Agharkar returned to Calcutta University in 1920. His distinguished work as a botanist fetched him the Ghosh Professorship of botany at Calcutta University. His name was suggested by none other than C.V. Raman to Asutosh Mookerjee, then the Chairman of the Selection Committee.
He took this opportunity to serve the country in return. He transformed the Botany Department of Calcutta University into one of the finest plant sciences research institutions. His students found him a mine of information and were inspired to imbibe the much needed scientific attitude. Many top Indian botanists have had their initial training under Agharkar.
Moving onwards, he extended the benefit of his exemplary administrative and organisational skills to many scientific organisations across the country. This was a reflection of his nationalist fervour to place India on the high pedestal of scientific research world over.
Agharkar served as the Secretary of the Indian Science Congress Association for many years and shaped its destiny. It was because of his efforts that the London Overseas Scholarship was available to Indians. Till 1931, the scholarship was awarded only to British nationals, though funds for the same came from contributions by many members of Indian royalty. He fought to retain rare type-specimens from the Sibpur Herbarium, Kolkata, the British proposed to shift to the Royal Botanical Gardens at Kew, London. This valour prevented further erosion of invaluable herbaria now held by the Botanical Survey of India.
Agharkar retired from the Ghosh Professorship at Calcutta University in 1946. Typical of him, he did not rest. He moved to Mumbai to teach at the Master's Level at Bombay University. He was called by the Indian Law Society at Pune to head the institution they wished to launch to promote scientific research in the city. The Maharashtra Association for the Cultivation of Science (MACS) in Pune was then born with Agharkar as its Founder-Director. He was also the Head of the Department of Botany. The MACS experienced several teething troubles including flow of funds. Agharkar's office did not have a fan, because he considered it a luxury. He would often spend his own money for the cause of the Institute. His dedication, simplicity and work ethic set him as an example for many to follow. He transformed MACS into a centre of research excellence. He worked with the Chief Palynologist of the Oil and Fuel Commission on the origin of Bengal flora.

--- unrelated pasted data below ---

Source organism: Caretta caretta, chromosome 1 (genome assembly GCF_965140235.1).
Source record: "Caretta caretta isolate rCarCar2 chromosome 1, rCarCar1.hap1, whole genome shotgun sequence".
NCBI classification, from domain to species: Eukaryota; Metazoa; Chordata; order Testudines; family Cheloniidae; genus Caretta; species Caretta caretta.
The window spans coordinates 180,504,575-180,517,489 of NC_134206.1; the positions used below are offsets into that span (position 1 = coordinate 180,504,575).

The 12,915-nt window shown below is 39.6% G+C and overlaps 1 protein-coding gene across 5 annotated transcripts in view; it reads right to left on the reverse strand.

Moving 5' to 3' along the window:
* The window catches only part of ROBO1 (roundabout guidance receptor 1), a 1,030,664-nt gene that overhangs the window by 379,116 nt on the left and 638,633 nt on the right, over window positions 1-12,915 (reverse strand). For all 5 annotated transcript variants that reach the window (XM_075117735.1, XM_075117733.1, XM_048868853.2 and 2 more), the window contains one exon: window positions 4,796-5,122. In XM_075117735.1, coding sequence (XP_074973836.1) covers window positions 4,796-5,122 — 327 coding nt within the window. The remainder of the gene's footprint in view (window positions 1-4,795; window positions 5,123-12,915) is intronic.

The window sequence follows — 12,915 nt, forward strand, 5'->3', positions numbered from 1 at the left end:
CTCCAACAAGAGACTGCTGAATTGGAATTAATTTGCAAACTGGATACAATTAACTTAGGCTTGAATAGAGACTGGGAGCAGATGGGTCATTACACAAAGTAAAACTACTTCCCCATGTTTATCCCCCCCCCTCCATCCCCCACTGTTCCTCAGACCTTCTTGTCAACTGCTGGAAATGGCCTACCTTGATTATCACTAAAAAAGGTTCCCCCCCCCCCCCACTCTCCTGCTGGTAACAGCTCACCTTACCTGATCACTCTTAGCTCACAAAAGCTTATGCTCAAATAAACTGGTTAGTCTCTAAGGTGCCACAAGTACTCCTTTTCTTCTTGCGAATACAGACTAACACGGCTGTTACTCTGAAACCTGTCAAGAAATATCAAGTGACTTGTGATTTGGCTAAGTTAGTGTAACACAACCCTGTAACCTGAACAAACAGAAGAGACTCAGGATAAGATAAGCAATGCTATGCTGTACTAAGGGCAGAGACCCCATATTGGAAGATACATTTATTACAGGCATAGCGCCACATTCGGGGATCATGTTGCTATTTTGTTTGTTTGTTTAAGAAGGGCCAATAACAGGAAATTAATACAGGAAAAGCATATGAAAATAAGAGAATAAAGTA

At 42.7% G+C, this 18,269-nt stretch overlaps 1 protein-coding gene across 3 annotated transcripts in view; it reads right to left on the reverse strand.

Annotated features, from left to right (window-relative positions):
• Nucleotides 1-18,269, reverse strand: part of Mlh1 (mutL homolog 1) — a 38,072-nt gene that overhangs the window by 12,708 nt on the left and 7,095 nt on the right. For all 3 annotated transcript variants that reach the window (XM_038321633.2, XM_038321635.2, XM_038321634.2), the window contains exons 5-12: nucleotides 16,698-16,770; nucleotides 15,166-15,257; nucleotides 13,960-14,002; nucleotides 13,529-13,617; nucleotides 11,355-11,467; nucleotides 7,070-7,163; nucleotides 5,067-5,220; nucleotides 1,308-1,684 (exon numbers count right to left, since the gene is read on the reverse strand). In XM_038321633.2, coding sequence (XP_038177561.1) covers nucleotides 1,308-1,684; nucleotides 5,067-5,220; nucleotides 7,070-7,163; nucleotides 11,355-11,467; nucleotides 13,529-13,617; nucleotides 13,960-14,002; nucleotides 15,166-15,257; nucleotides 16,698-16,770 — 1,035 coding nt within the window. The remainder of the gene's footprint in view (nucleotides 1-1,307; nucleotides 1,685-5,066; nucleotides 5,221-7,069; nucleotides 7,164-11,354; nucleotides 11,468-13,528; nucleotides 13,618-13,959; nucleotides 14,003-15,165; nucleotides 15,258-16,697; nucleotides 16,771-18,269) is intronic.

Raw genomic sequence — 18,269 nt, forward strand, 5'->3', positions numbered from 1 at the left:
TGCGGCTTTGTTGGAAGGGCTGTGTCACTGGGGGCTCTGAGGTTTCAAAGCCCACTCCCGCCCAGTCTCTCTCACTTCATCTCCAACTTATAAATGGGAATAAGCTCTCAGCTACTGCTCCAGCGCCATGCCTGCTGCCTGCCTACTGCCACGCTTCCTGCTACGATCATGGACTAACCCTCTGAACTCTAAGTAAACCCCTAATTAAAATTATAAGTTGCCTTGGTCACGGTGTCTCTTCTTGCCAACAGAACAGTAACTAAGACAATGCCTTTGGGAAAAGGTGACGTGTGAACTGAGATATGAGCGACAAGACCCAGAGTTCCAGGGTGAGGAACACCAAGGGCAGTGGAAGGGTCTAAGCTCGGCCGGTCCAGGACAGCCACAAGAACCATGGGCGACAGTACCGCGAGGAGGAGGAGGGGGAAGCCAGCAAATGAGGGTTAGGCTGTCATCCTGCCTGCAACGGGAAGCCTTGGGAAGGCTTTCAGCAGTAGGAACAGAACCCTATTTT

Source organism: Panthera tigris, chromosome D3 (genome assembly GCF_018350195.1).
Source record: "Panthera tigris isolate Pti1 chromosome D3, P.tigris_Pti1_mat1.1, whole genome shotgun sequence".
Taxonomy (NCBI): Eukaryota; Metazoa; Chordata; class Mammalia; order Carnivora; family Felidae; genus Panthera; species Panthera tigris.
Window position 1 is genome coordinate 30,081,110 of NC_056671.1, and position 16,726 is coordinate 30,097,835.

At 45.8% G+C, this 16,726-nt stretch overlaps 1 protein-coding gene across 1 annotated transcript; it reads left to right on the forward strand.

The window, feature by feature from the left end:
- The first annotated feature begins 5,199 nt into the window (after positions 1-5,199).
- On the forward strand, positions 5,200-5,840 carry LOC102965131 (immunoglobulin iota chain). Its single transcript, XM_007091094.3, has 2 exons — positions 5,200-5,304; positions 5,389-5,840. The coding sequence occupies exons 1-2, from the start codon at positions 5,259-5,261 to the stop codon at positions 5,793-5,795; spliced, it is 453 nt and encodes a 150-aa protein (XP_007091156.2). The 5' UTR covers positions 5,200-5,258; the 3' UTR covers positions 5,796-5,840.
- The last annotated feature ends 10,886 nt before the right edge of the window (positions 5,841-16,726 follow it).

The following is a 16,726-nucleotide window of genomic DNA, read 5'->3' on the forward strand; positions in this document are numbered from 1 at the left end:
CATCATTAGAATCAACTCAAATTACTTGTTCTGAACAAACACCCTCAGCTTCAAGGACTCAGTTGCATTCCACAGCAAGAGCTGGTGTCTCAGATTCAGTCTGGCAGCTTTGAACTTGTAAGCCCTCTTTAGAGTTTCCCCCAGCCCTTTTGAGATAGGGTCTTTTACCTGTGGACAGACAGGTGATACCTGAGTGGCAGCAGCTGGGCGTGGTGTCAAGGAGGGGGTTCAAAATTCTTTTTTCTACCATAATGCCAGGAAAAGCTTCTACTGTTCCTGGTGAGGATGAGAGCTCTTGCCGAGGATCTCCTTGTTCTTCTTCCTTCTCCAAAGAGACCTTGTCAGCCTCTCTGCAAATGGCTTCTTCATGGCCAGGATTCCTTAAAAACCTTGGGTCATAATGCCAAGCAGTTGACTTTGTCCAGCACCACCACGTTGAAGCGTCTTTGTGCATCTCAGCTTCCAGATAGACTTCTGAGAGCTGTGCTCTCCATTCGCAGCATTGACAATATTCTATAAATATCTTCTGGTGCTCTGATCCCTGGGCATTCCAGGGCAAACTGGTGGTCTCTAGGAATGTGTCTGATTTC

With advancing age his enthusiasm for work and the call of duty could not face up to the cancer that afflicted him. In 1956, he had to undergo surgery. He retired from the Institute in 1960 because of his failing health. Eventually, Agharkar quietly prepared his will, donating to a trust in favour of the MACS all but bare necessities for his wife. Despite these challenges, he continued to visit MACS laboratories till just a few days before his death; to enquire about progress of research projects. Shankar Purushottam Agharkar breathed his last on 2 September 1960. On 10 September 1992, in a befitting tribute to this great soul who nurtured the Institute till the last moment of his life, the MACS renamed the Institute as the 'Agharkar Research Institute'.
Reproduced with permission from Vigyan Prasar